Similarities of glucose and fructose
Before going through the differences, it is important to note that there are some common characteristics of glucose and fructose, exerting varied effects on the body, and undergoing different metabolic processes.
Both fructose and glucose are monosaccharides, have the same caloric values (roughly 4Cal/g), and the same molecular formula of CC6H1206.
Both fructose and glucose have a sweet taste (fructose is slightly sweeter than glucose).
Differences between glucose and fructose
- Absorption (1, 2, 3)
Fructose: is poorly absorbed and can cause fructose intolerance. It is moved to the colon, where it undergoes fermentation by bacteria producing gas, bloating and diarrhea.
Glucose: is well absorbed.
- Brain interaction (4)
Fructose: is slowly up taken through the brain barrier, causing the reduction of neural activity.
Glucose: is up taken quickly to the brain barrier where it is metabolised using most of the oxygen available in the brain. Glucose raises the level of neural activity for about 20 minutes after its consumption.
- Cell entrance (5, 6)
Fructose: is mainly (but not exclusively) metabolised by the liver. Other cells that accept fructose (although to a much lesser extent) are testicles, kidneys, skeletal muscles, fat tissue and brain. Fructose is up taken to the cells via a transporter called GLUT5 and also via GLUT2, to a smaller extent, which accepts fructose to the liver cells.
Glucose: is up taken to most of the cells in the body for metabolism. It uses the following transporters to distribute glucose to corresponding cells: GLUT1 (to all cells), GLUT2 (to gut, liver and pancreas), GLUT3 (to central nervous system and brain), GLUT4 (to cells that need insulin to be up-taken such as skeletal muscles, fatty tissue and heart).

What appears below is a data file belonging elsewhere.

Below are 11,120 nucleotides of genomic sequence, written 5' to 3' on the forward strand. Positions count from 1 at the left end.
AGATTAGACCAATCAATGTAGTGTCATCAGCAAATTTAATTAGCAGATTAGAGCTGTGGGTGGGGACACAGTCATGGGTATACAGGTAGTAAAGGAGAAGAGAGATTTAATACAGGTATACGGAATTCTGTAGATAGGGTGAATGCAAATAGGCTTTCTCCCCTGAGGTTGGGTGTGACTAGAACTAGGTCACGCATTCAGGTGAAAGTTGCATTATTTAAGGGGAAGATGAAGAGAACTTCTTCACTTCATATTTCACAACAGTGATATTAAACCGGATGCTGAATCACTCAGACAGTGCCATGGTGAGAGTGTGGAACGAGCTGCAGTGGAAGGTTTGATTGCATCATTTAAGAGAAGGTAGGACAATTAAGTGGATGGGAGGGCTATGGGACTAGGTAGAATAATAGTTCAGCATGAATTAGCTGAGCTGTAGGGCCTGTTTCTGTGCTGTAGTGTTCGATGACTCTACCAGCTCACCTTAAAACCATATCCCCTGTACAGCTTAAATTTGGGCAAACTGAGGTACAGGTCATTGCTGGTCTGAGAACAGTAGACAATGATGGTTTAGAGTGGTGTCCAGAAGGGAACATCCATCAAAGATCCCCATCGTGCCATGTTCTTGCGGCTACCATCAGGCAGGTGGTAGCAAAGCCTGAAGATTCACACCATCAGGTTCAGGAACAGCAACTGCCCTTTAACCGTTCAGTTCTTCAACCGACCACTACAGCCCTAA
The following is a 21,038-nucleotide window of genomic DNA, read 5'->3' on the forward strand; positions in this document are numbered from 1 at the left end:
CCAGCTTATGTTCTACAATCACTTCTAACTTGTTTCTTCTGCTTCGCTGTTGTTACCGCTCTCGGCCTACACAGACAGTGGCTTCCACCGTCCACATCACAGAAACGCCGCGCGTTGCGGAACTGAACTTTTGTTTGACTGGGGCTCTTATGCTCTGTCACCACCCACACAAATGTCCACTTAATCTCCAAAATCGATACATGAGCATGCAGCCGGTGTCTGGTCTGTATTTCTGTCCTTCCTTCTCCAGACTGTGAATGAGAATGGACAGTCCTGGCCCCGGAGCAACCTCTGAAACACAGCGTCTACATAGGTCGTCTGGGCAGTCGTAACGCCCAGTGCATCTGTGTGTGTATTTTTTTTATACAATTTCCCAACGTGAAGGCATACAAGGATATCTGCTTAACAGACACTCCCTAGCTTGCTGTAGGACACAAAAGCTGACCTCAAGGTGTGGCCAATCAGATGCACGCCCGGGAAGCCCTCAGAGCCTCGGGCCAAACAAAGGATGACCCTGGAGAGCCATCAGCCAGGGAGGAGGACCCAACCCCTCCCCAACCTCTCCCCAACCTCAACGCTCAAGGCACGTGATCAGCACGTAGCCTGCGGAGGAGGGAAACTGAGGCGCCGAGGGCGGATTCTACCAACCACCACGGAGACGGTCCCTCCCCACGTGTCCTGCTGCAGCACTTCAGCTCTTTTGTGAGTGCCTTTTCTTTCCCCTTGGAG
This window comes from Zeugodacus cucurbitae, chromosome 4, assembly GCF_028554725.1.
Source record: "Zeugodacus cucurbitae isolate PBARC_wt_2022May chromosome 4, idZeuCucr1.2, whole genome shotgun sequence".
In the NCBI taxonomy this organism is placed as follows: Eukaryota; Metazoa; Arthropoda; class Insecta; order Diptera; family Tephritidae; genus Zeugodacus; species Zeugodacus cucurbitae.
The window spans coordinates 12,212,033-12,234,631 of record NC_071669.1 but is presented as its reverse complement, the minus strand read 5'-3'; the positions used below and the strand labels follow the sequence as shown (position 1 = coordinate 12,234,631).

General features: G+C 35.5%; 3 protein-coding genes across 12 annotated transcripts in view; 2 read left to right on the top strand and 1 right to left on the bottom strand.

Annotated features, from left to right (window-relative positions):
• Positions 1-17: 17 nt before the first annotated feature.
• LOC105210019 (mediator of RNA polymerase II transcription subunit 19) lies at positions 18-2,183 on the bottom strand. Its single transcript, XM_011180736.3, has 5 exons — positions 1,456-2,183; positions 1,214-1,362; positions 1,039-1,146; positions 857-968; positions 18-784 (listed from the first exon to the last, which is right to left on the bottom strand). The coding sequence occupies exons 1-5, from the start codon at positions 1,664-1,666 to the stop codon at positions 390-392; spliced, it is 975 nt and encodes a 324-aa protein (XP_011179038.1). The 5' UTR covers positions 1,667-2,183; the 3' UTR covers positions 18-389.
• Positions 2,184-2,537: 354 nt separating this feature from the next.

- Diabetics risk (7)
Fructose: presents a long term risk for diabetics. Fructose only slightly increases blood glucose levels and insulin production after a meal. It does not cause sudden spikes in insulin levels and doesn’t present an immediate danger if over-consumed. A chronic excess of fructose, however, leads to increased lipid production, obesity, insulin resistance and metabolic syndrome, all of which are associated with increased long-term risk of diabetes.
Glucose: a high intake presents an immediate danger for diabetics, since it has a high glycemic index and load. This means that an overdose of glucose causes sudden spikes of insulin which can be dangerous and even fatal for diabetics.
- Energy source (8)
Fructose: is a non-essential energy source that has a similar action in the body to ethanol (with the exception of the effects on the brain).
Glucose: is a primary and preferred energy source and required by the brain cells. Note: ketones can serve as a substitute but a high ketogenic diet may not be sustainable in the long term.
- Energy storage as glycogen (9)
Fructose: needs to be converted into glucose first in order to be stored in glycogen stores.
Glucose: gets stored as glycogen in the liver and muscle cells.
- Food sources (10)
Fructose: not present in starch.
Glucose: present in starch.
- Gout (11, 12)
Fructose: a high intake produces uric acid, which increases the risk of gout.
Glucose: hasn’t been associated with an increased risk of gout.